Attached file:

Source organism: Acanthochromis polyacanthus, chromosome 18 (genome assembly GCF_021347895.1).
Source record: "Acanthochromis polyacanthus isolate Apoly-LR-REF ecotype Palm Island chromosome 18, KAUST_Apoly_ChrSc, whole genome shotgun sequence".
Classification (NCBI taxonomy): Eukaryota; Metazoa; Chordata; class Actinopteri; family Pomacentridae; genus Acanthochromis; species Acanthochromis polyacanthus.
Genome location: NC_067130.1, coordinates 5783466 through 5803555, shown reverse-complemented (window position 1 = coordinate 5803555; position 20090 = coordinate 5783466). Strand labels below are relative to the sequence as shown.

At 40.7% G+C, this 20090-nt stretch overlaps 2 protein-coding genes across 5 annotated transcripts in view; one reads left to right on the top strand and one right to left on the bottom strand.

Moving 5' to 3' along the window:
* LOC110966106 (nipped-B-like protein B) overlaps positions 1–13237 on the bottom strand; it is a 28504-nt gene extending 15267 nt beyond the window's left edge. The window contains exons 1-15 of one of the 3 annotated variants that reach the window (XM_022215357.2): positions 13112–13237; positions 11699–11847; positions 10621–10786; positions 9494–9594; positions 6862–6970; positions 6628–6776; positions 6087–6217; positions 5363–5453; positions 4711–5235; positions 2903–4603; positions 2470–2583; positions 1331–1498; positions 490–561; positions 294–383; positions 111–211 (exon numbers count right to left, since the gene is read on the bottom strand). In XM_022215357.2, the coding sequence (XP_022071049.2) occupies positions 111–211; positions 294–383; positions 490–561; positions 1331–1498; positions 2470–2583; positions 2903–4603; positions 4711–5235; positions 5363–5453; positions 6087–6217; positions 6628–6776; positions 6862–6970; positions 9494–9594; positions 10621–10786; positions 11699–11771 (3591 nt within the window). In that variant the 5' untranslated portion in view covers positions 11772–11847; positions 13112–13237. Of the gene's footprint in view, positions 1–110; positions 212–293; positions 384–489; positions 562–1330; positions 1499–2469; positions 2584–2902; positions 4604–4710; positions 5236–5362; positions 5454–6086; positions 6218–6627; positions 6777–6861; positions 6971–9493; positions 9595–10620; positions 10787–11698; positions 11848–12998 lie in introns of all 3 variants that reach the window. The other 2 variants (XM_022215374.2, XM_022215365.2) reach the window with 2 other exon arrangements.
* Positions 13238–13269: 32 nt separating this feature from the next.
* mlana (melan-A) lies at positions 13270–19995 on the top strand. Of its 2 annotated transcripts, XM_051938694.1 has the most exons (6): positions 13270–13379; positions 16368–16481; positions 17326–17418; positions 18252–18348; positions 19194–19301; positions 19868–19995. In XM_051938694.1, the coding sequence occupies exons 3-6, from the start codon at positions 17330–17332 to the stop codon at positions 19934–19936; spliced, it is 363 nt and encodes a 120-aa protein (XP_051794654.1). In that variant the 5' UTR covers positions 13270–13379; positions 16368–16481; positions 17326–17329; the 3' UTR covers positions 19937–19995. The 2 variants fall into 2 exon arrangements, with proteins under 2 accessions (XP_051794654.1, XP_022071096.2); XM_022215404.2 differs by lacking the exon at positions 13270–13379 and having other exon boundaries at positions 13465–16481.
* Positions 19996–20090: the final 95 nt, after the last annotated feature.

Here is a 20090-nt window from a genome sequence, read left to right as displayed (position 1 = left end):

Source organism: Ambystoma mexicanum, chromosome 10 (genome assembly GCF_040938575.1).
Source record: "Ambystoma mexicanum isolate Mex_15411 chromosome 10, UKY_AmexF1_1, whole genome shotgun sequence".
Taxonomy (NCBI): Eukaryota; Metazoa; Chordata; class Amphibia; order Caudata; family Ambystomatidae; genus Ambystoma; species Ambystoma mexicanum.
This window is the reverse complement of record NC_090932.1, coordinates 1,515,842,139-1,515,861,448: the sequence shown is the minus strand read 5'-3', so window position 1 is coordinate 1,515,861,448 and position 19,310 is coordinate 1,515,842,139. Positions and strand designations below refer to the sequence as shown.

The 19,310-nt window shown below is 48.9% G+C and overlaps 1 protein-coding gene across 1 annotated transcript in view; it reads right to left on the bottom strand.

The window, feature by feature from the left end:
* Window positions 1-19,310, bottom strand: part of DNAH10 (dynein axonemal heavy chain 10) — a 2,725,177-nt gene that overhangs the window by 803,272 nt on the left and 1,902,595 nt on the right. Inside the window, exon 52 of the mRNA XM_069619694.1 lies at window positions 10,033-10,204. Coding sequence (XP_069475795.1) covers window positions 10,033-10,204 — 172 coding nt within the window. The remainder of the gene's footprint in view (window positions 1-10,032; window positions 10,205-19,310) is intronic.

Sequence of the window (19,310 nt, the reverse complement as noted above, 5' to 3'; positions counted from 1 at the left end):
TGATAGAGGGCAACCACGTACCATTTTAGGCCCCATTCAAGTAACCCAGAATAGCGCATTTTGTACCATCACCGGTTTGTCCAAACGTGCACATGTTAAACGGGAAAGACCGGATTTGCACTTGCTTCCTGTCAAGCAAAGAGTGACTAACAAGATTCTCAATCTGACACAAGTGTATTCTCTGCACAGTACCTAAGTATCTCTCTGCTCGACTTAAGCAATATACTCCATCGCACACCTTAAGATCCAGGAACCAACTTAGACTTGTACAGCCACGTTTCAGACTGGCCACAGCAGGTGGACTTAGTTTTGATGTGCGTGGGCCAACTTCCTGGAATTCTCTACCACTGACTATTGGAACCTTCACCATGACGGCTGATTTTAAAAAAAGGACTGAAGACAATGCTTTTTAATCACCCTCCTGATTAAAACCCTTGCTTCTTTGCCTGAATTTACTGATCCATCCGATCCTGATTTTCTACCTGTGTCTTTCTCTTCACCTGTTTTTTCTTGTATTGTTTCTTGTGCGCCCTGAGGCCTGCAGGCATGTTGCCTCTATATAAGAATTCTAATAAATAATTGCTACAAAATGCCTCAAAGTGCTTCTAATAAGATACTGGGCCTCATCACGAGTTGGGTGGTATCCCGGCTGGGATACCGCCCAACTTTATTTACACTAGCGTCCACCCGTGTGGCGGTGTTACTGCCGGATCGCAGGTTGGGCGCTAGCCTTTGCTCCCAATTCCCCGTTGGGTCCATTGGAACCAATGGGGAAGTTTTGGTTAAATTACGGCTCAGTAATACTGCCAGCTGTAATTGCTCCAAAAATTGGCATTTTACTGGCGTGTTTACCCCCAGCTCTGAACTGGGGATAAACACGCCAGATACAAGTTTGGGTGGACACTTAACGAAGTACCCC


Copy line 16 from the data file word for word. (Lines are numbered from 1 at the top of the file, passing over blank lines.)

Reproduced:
The 19,310-nt window shown below is 48.9% G+C and overlaps 1 protein-coding gene across 1 annotated transcript in view; it reads right to left on the bottom strand.